ACLU Urges Federal Court to End NSA Spying Program
Attorneys, Journalists Say Program Impeding their Work; Court to Hear Arguments in Landmark Case June 12
DETROIT -- In legal papers filed in federal court, the American Civil Liberties Union said the Bush administration’s warrantless wiretapping program runs roughshod over the constitutional rights of U.S. residents and impedes the work of journalists and attorneys.
"Under the Constitution, the president simply has no power to break the law," said ACLU Associate Legal Director Ann Beeson. "The illegal surveillance of Americans is an affront to our democracy and must be stopped immediately."
The ACLU submitted its latest legal memorandum late last night asking a Detroit court to find the National Security Agency’s surveillance program unconstitutional and in violation of the Foreign Intelligence Surveillance Act (FISA). The memorandum is the latest step in the ACLU’s landmark lawsuit filed on January 17 in U.S. District Court in the Eastern District of Michigan.
Oral arguments on the constitutionality of the NSA spying program are scheduled for June 12 before Judge Anna Diggs Taylor in Detroit. The hearing will mark the first time a federal court will hear arguments about the legality of the spying program. In an order issued May 31, Judge Taylor postponed until July 10 any argument on the government's request to dismiss the case on state secrets grounds. The judge noted that the government had not bothered to submit briefs on the legality of the program, but said it would allow them to present arguments on June 12 "if they appear."
The ACLU memorandum details the negative effects the ongoing surveillance program has had on Americans who must communicate with individuals in the Middle East, Africa and Asia for their work. According to the memorandum, the NSA program has caused important sources to stop communicating with the plaintiffs in the lawsuit out of fear that their communications will be intercepted.
An affidavit submitted by ethics expert Leonard Niehoff, an adjunct professor at the University of Michigan law school, points out that the NSA program "creates an overwhelming, if not insurmountable, obstacle to effective and ethical representation" because it requires the attorneys to cease using phone or e-mail to talk to their clients or obtain necessary evidence. That forces the attorneys to resort "to alternative means for gathering information that, at best, will work clumsily and inefficiently and, at worst, will not work at all."
The ACLU further charged that the program violates Americans’ rights to free speech and privacy under the First and Fourth Amendments of the Constitution. The ACLU argues that the program also violates separation of powers principles by encroaching on Congress’ power to regulate the president’s authority to spy on Americans.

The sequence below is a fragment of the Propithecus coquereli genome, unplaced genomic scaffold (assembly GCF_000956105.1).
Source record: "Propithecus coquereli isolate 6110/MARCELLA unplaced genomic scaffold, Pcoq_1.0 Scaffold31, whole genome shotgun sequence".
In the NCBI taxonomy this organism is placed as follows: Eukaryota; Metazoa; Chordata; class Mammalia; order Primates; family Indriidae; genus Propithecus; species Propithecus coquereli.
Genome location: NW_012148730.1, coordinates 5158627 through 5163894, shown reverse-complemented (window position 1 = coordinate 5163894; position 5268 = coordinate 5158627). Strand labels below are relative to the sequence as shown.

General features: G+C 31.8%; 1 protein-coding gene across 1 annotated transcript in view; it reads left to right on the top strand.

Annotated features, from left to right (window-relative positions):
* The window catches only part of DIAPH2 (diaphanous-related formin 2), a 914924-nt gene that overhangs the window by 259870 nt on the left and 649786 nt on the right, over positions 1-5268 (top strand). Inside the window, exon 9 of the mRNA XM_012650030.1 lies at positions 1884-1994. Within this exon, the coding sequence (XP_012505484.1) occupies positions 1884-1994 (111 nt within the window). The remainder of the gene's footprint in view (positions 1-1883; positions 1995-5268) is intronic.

The government has conceded that the program authorizes warrantless electronic surveillance of Americans that Congress expressly prohibited under FISA, which is "the exclusive means by which electronic surveillance. . . and the interception of domestic wire, oral, and electronic communications may be conducted." According to the ACLU, since 1978, the FISA court has considered some 20,000 surveillance applications and has rejected only four.
The government has argued that the court needs more details about the precise parameters of the program and the scope of the al Qaeda threat to decide the case. But the ACLU said that Congress included specific procedures under FISA that apply during wars or emergencies - all of which the president declined to follow. "More details about exactly how the president directed the NSA to break the law are irrelevant," said the ACLU in its memorandum.
The ACLU also announced today that it has filed formal comments reminding the Federal Communications Commission of allegations that AT&T and BellSouth illegally provided customer information to the NSA, and pointing out that under existing law the FCC cannot permit the pending merger between those two companies to proceed without investigating the merit of those allegations. ACLU affiliates in 20 states have also filed complaints with Public Utility Commissions or sent letters to state Attorneys General and other officials demanding investigations into whether local telecommunications companies allowed the NSA to spy on their customers.
In addition to the ACLU, the plaintiffs in the case are authors and journalists James Bamford, Christopher Hitchens and Tara McKelvey; Afghanistan scholar Barnett Rubin of New York University’s Center on International Cooperation and democracy scholar Larry Diamond, a fellow at the Hoover Institution; nonprofit advocacy groups National Association of Criminal Defense Lawyers, Greenpeace and Council on American Islamic Relations, who joined the lawsuit on behalf of their staff and membership.
Attorneys in the case are Beeson, Jameel Jaffer, Melissa Goodman and Scott Michelman of the national ACLU, and Michael Steinberg and Kary Moss of the ACLU of Michigan.
The ACLU legal memorandum is online at www.aclu.org/safefree/nsaspying/25790lgl20060605.html
The affidavit submitted by Leonard Niehoff is online at www.aclu.org/safefree/nsaspying/25791lgl20060605.html
For more information on the lawsuit, including the complaint, fact sheets on the case law and on the NSA spying program, and links to statements from the plaintiffs in the lawsuit, please go to www.aclu.org/nsaspying